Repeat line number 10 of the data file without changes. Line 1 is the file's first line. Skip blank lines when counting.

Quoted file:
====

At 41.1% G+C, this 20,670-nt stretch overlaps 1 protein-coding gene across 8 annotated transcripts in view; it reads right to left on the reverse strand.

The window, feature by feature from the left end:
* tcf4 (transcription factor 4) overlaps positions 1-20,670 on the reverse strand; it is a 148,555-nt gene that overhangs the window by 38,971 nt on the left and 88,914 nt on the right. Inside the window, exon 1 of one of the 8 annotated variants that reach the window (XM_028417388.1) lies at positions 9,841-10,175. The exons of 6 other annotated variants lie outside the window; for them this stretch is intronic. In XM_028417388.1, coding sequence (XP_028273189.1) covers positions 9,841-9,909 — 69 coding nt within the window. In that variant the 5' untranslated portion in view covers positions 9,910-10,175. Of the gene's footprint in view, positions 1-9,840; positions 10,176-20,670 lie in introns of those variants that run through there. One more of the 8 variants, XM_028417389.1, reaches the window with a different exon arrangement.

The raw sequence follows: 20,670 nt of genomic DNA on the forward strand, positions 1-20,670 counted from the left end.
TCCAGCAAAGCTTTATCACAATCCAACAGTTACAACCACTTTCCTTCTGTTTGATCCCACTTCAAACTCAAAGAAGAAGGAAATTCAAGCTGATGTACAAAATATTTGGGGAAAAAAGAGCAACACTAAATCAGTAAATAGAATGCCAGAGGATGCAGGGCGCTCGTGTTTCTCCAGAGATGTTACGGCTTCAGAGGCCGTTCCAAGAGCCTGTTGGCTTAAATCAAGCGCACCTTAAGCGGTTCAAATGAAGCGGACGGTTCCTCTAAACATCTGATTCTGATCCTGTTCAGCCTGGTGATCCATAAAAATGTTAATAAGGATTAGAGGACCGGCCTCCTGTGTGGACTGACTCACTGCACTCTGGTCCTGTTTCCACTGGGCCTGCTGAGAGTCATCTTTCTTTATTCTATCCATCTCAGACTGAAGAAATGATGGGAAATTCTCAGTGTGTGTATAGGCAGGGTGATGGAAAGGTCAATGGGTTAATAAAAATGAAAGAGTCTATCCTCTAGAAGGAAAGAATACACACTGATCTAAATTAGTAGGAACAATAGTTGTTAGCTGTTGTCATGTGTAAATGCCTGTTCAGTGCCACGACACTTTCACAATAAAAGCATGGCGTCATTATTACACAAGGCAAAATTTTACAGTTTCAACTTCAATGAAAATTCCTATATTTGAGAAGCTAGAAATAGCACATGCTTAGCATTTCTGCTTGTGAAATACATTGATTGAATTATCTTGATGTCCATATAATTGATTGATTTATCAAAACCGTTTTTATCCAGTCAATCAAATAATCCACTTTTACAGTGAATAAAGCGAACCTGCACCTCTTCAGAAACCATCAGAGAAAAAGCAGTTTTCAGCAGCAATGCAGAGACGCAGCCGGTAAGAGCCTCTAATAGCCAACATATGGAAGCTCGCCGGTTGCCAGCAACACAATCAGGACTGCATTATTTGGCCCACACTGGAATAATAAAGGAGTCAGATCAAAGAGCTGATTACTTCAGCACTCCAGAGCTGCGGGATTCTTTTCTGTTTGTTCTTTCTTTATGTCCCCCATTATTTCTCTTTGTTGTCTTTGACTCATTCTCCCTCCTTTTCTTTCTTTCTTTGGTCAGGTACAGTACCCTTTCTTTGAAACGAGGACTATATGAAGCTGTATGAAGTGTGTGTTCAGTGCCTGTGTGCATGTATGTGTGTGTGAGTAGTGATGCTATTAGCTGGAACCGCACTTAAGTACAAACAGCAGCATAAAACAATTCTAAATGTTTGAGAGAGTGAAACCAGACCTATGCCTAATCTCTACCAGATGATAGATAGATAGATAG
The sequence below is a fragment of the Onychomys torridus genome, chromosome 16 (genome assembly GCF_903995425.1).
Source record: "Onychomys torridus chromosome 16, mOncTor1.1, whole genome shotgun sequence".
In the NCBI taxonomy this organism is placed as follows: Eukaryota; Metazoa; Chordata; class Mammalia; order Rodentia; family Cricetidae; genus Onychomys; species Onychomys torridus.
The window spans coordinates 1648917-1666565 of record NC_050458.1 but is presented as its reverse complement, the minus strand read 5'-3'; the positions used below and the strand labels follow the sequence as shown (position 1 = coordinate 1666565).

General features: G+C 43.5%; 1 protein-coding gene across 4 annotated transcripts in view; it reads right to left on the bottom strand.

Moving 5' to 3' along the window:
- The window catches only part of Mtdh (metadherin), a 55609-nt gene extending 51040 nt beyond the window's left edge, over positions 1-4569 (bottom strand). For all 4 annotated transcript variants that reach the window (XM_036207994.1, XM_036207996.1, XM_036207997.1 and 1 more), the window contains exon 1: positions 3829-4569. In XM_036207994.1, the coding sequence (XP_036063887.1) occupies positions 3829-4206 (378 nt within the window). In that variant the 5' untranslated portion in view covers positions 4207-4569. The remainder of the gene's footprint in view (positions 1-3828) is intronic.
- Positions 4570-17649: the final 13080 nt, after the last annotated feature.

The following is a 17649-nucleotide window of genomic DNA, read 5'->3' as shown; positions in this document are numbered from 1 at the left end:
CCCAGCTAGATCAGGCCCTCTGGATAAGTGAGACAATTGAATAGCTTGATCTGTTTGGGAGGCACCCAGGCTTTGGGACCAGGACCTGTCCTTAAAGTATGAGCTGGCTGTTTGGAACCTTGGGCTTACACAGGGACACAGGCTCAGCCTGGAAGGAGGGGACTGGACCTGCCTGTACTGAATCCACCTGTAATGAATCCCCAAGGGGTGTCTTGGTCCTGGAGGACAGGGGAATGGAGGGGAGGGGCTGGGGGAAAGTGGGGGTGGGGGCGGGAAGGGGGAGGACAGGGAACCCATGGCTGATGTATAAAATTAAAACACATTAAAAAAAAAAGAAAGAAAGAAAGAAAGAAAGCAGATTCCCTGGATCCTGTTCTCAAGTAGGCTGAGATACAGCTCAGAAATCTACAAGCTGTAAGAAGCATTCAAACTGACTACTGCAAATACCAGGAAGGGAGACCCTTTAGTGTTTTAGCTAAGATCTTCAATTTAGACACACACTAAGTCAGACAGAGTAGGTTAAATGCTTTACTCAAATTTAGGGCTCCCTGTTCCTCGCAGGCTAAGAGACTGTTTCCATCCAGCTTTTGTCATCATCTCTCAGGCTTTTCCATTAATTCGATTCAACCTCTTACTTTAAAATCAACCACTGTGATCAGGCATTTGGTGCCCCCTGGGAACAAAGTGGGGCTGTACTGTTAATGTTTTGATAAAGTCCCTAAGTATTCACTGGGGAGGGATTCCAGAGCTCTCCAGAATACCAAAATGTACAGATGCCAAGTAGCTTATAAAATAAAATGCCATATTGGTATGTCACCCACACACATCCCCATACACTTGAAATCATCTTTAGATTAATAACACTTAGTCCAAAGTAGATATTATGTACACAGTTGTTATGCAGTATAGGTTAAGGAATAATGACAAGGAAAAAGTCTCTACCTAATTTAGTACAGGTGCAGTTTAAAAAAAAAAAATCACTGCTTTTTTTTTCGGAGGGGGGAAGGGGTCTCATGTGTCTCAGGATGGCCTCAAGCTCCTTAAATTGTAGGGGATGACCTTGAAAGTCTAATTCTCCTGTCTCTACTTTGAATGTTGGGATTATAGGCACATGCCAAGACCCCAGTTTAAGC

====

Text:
General features: G+C 43.5%; 1 protein-coding gene across 4 annotated transcripts in view; it reads right to left on the bottom strand.